yep all fuel (for work) is in pounds. purchase, burn rate left o/b max landing etc etc...

The aircraft gauges may work in pounds, but the fuel trucks certainly do not keep their fuel at a regulated temperature, and the gauges on the fuel trunk pumps measure in gallons, not pounds. I have no idea if pilots account for temperature when telling us (in gallons) how much fuel they'd like us to pump into their aircraft.

Most of the time, the pilots will give us their fuel order in gallons, but sometimes they give it to us in pounds. In those cases, we just divide by 6.7 with no adjustment for temperature. It is conceivable that a pilot who orders XXXX gallons Jet-A in minneapolis during February will recieve perceptibly more fuel by weight than someone who makes the same order in Phoenix during August.

The original poster may have a point, but someone would have to dig up the equations to determine if the differences between surface high and low temperatures has any significant effect on the volume of fuel. I'm inclined to say that the volumetric difference between fuel pumped on a zero degree day a 100 degree is probably less than .5 %, otherwise we'd probably be correcting for this phenomenon on a more regular basis.

I would have to agree with you that the difference would be so minimal it wouldn't matter. I've never worked the fuel trucks so I just assumed they worked in lbs, since that is the way it is planned and purchased.

I'm a new registered user and was browsing through some old posts; stumbled upon this one. There's some serious misinformation running through this thread regarding fuel temp, weight, density and volume.

I fly an MD88 for a major airline...deal everyday with fuel weight, temp and volume issues.

Here's the deal. The weight of the fuel is always dependent upon the outside air temp (and this determines the density of the fuel). However, the volume (capacity) of the aircraft's fuel tank never changes (ever).

For example...let's say your fuel tank holds 100 gallons. It will always be capable of holding 100 gallons, everyday of the year, regardless of the outside air temp. The weight of the fuel will not always be 670 pounds, however (JetA = 6.7 lbs per gallon on a standard day). Some days the fuel may weigh 650 lbs, some days the fuel may weigh 690 lbs.

A jet engine fuel control unit meters fuel per volume, not weight. (Most turbine aircraft determine fuel flow based upon pounds per hour...however this is derived information based upon a mechanical measurement.)

So, to respond to the original post...temperature does affect the weight and density of fuel...but the requisite volume of the fluid is not changed.

Interesting that the engine's fuel control units measures fuel per volume. I figured that mass would be a more accurate indication of the "amount" of fuel required. Like you said, a 100 gallon fuel tank will always hold 100 gallons, but some days the weight of that volume may be 670 pounds, some days 690. Is it innacurate to say that you have "more fuel" on the day where 100 gallons weighs 690 pounds?

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Is it innacurate to say that you have "more fuel" on the day where 100 gallons weighs 690 pounds?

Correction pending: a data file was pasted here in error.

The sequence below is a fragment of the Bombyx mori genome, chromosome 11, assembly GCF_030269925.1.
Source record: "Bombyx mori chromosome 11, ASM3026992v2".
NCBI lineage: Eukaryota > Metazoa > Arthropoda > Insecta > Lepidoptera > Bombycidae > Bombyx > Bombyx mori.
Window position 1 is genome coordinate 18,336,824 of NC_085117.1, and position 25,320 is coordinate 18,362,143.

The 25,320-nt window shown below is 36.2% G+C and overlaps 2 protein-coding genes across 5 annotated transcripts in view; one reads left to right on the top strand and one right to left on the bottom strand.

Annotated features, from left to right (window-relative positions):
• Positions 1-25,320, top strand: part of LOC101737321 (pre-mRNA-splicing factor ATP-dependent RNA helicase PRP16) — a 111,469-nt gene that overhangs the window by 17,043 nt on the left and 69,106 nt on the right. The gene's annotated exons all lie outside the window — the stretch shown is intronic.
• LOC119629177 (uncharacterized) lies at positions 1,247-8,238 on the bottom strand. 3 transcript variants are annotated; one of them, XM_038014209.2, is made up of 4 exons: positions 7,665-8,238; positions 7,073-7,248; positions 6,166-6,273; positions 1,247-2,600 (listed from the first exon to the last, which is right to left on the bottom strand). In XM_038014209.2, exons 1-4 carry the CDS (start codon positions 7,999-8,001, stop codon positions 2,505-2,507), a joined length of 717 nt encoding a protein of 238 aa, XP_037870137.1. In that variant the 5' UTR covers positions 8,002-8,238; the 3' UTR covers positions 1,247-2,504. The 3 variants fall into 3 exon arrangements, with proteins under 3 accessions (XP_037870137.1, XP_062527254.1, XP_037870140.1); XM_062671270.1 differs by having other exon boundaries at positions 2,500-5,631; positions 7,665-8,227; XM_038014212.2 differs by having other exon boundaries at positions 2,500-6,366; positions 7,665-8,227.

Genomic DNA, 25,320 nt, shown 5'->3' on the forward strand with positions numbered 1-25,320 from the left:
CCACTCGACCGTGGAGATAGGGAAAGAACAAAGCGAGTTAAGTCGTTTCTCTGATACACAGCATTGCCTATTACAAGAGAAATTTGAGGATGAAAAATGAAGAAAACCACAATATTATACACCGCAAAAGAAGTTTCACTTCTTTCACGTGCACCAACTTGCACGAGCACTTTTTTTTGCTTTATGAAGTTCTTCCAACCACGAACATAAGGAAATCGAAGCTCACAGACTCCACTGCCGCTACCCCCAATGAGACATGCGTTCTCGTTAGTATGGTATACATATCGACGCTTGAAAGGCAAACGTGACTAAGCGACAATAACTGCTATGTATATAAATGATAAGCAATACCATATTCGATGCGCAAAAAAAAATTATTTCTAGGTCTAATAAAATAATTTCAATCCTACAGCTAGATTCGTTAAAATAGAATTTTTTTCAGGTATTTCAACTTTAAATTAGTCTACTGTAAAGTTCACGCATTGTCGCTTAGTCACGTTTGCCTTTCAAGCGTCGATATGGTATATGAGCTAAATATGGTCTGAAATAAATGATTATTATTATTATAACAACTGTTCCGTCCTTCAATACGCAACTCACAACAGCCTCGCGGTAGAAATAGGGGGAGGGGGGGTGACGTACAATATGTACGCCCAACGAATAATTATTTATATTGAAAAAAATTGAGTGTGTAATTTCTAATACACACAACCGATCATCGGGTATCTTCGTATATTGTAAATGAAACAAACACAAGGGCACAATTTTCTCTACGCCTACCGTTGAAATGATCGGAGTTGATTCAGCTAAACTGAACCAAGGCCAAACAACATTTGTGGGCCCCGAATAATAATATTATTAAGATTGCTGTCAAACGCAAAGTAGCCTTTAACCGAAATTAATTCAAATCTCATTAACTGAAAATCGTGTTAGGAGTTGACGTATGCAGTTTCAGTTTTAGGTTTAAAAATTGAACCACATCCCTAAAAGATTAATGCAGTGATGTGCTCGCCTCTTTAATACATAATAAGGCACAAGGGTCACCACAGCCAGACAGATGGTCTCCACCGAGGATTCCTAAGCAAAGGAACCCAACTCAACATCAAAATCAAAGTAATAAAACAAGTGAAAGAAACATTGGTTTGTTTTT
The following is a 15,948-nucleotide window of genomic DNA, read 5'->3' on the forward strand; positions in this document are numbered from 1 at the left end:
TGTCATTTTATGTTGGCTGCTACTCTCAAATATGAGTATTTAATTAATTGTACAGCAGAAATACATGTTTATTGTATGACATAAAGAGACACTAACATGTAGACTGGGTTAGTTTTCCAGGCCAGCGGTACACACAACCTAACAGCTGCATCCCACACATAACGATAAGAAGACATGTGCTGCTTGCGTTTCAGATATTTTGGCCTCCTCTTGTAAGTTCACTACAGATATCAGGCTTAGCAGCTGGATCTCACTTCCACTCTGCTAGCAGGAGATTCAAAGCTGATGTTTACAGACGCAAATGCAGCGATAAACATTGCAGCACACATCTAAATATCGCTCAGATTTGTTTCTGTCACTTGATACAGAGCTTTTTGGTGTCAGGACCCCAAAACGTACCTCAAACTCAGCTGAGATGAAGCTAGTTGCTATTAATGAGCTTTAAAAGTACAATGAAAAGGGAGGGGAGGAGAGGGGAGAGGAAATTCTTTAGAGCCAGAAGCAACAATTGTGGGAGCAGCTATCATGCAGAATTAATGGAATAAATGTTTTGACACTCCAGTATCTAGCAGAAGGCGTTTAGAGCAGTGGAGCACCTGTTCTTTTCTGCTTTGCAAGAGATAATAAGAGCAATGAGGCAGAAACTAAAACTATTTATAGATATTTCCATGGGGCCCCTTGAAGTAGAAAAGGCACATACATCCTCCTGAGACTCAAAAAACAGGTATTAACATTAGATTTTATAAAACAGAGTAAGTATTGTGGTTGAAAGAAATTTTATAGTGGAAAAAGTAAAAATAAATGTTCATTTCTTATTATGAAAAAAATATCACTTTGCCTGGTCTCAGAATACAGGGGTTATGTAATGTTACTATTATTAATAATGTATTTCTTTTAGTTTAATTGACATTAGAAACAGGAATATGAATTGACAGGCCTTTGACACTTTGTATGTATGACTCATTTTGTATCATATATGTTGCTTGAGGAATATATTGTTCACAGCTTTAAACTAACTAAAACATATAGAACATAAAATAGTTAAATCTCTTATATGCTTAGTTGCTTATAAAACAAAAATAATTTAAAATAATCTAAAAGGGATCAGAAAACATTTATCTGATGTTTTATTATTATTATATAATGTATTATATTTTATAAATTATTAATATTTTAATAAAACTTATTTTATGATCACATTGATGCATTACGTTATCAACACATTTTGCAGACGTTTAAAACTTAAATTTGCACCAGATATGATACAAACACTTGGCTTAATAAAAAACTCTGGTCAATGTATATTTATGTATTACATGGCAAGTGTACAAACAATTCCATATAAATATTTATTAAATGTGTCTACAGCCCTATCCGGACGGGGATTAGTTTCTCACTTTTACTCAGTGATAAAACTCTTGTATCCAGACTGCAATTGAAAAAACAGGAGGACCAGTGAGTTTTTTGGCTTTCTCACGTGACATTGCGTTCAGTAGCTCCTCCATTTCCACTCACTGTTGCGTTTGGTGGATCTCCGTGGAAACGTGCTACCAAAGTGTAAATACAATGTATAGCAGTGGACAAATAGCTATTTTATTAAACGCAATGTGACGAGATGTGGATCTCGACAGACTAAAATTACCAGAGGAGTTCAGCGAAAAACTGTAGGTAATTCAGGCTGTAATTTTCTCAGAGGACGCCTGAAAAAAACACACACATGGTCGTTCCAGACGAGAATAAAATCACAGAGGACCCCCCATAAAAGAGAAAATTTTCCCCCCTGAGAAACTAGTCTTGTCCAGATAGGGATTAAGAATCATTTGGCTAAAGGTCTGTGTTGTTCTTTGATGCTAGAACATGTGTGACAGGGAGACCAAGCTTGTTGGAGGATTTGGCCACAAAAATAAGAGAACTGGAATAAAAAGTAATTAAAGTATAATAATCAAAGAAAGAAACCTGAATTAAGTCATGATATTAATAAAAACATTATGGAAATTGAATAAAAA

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Yes. Gallons are the quantity. Pounds is just the weight of the fuel.

Don't most turbine engine controls (FADEC/MEC's/HMU's) operate in a closed loop mode for all normal operations (N1 scheduling, T3/T4 limiting, etc?) Since BTU's vary with mass and not volume, I would think you would see a difference with fuel density. That is, on a cold day, don't you see more range from a fixed volume of tankage?

The point should be made that you have the same amount (volume/gallons) of fuel in the tank regardless of the outside air temp (i.e. the tank is full). The only difference the temp makes is the weight of the fuel. Temp can impact range, as it changes the density altitude of the flight...upon which all performance is based. However, the range will not be affected by the temp of the fuel in the tank, i.e. the same volume exists (full tanks) regardless of outside air temp or fuel temp.

I remember when I used to fly a King Air, the W &amp; B section of the aircraft operating manual had several different columns for the weight of the fuel depending on temp and density. For any given Volume (gallons), the weight would vary due to density variations. However, 100 gallons of gas was always 100 gallons irrespective of its weight/density.

Hope this helps.

I understand MD88's point about a hundred gallons is a hundred gallons, but my original questions was more about partial fueling. MD88, do you ever really completely fill the tanks? I suspect big jets (like 747) do not - and there are too many variables like people and packages to ever have exactly the same amount of fuel.

I actually got started thinking about this when I realized that Mooney did a creative marketing thing by using 5.82 lbs/gal for a gallon of 100LL, instead of the FAA-inspired 6 lbs/gal. My Mooney TLS needs all the lightening it can get, since it is what you might call "weight-challenged." A full load (89 gallons) of fuel weighs 16 pounds less with the lower 5.82 number. This doesn't seem like a lot, but it may be what marketing would.